Game Frame by Aaron Dignan is a book about gamification. It’s about how you as a person can insert gamification into your ordinary activities to help you get through them. The author is a co-founder in a digital strategy firm for big companies and this is his foray into the next big bandwagon.
Gamification in it’s most basic form is a stupid idea where in most cases people will add points or badges to something and think that is all that is needed to up the engagement with people. Game Frame is not about that. The book is about going beyond that and applying everything that game makers have learned over the decades and implementing the basic system structure that all games work with. Points, badges and other recognition of achievement is a single part of the whole system and one of the less important parts. It goes into depth about a basic framework that all games follow by showing a graph of it and itemizing the different elements of the cycle that games run on: the cycle of Actions -> the Black Box -> Feedback and around again.
Unfortunately the book’s audience is people who are not gamers. These are people who have heard of gamification and the future and want to implement it to their own ends, but understand nothing about games, gamers or the culture around them. It is a book aimed at those who think video games are a mindless pastime for children. So the first two thirds of the book spend it’s time proving that notion wrong. It quotes scientific research, provides economic examples of profitable successes both in games and systems that apply gamification. There’s nothing wrong with this, but there is nothing new here. If you are at all familiar with Gamasutra, Critical-Distance or really anything online that talks about games in a non-frivolous way you know all this. There is nothing new or special for the majority of the book. It’s about convincing people that I frankly don’t know if they need to be convinced of anything. When it comes to buzzwords, people latch onto them regardless of their origin, especially if that is where the market is going. The managers that this section of the book is trying to convince aren’t the same people who will be introducing the nitty gritty of the systems over their products or work environment.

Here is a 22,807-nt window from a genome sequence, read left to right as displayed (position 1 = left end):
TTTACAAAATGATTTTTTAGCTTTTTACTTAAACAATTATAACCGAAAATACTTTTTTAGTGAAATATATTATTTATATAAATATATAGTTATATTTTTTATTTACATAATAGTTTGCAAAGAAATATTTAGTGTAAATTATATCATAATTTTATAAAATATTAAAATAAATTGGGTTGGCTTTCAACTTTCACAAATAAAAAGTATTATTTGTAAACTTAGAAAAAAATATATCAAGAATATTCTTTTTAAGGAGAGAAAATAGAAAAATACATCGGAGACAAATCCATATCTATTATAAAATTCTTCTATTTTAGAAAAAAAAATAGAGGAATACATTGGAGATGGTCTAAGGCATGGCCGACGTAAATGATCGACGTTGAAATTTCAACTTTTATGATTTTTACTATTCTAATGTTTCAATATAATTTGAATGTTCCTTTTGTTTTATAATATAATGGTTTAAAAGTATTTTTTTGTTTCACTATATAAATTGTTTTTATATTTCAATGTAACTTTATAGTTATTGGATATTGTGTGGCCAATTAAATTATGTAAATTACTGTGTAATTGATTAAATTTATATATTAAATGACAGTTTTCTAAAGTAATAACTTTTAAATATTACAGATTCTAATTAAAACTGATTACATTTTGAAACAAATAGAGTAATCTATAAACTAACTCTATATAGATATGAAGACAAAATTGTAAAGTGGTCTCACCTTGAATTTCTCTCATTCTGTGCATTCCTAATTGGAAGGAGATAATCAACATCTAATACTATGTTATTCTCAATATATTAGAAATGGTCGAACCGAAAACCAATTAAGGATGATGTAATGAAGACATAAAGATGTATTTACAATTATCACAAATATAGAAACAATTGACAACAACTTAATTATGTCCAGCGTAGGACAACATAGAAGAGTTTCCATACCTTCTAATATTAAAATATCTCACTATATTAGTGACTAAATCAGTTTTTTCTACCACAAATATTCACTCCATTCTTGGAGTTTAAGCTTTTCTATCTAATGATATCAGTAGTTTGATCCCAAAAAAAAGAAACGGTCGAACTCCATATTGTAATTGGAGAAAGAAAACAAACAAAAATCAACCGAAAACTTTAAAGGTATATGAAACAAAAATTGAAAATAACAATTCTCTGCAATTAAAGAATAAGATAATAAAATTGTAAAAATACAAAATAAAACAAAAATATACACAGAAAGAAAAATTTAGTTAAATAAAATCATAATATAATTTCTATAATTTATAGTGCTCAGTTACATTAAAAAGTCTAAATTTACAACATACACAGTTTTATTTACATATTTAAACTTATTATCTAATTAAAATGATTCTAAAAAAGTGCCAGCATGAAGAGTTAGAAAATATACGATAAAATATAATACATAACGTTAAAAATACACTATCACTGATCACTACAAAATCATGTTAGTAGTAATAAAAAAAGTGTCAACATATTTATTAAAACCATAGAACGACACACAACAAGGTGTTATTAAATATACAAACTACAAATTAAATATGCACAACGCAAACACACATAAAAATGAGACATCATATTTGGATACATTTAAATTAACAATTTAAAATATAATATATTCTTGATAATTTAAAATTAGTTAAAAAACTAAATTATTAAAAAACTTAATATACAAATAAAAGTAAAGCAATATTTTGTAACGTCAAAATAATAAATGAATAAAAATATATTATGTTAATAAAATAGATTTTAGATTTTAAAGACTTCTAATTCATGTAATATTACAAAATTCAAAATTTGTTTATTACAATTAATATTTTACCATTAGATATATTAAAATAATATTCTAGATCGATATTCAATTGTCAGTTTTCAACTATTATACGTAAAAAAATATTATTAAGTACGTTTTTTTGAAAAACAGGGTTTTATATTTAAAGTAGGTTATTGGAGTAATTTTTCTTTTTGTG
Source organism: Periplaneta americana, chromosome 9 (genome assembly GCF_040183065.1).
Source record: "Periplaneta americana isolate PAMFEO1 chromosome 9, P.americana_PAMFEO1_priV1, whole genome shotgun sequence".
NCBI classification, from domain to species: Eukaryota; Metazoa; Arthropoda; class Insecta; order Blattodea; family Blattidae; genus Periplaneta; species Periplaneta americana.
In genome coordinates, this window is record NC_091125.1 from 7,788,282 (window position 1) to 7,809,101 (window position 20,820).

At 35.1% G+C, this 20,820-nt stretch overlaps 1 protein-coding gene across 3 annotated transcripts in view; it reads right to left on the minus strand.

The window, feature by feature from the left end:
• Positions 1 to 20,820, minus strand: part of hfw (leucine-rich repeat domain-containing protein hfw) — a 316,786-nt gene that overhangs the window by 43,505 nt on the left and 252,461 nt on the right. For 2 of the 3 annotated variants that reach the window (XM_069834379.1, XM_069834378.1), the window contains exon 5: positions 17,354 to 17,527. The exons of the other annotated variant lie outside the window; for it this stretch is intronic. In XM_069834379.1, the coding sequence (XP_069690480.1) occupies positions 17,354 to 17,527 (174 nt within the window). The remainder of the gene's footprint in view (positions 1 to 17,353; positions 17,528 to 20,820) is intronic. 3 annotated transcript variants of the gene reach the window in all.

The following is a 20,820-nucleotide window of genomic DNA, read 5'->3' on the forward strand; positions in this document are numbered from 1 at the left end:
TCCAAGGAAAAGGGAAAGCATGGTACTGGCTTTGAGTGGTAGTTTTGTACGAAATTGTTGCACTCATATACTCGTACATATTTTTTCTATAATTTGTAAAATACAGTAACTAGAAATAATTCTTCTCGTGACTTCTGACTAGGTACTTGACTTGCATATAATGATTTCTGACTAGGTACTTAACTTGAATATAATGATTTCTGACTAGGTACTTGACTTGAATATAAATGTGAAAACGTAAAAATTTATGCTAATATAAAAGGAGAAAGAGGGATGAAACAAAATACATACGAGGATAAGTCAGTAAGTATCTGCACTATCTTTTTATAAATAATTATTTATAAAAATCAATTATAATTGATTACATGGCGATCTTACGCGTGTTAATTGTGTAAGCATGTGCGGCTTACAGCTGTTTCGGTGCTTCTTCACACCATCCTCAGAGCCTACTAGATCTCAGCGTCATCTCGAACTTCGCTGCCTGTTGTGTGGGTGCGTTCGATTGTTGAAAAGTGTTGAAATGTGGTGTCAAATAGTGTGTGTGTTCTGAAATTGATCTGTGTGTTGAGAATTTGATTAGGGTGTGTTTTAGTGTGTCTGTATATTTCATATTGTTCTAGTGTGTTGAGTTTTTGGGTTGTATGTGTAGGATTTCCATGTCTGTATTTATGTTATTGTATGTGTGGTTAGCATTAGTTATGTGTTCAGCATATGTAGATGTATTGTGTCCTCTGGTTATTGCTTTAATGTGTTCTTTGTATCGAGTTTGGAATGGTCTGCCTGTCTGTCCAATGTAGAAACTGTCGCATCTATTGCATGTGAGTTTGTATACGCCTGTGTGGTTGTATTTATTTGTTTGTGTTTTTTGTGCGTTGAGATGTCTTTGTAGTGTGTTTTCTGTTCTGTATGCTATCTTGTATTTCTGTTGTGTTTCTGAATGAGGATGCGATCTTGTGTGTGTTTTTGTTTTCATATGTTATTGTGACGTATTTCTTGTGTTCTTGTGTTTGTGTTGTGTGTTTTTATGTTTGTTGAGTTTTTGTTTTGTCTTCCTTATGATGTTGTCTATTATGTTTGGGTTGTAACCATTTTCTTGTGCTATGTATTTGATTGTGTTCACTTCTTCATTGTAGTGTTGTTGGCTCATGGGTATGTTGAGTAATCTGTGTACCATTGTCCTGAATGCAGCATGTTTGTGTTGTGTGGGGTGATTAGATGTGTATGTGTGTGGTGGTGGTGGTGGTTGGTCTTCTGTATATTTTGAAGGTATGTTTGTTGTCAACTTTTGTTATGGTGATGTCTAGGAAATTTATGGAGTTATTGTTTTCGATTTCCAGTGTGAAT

The second half of the book, while it provides a graph that visually depicts how games work, it’s explanation of each and what they are is rather dull. Most of it is going over every conceivable facet of what ‘resources’ a game could use or ‘resistance’ needed for player engagement. In the end the book is an extended collection of wikipedia articles. It has a substantial reference guide in the back and really would probably be more beneficial to read some of the articles in there instead.
The book is focused on a point it wants to make, but doesn’t know who it wants to make it to. It’s an easy read, but says nothing revolutionary or even new. It might be an eye opener to some, but those people wont use it. It doesn’t help that I’m a little uneasy about a book that boils down to a 170-page instruction manual for creating propaganda. He recognizes the power game systems have on people and tells us this is the future and if its target audience is mangers of businesses it can’t help but make me feel a little uneasy. In the last chapter Mr. Dignan talks about the responsibility to use such influential and thought provoking power that these systems have on us and while I respect the effort it is token, like the book itself knows this will be the part of the book that gets ignored.
I’ll leave you with a quote from the book that, in the end, I think is the perfect metaphor for the whole book:
As Yoda once said, “With great power comes great responsibility.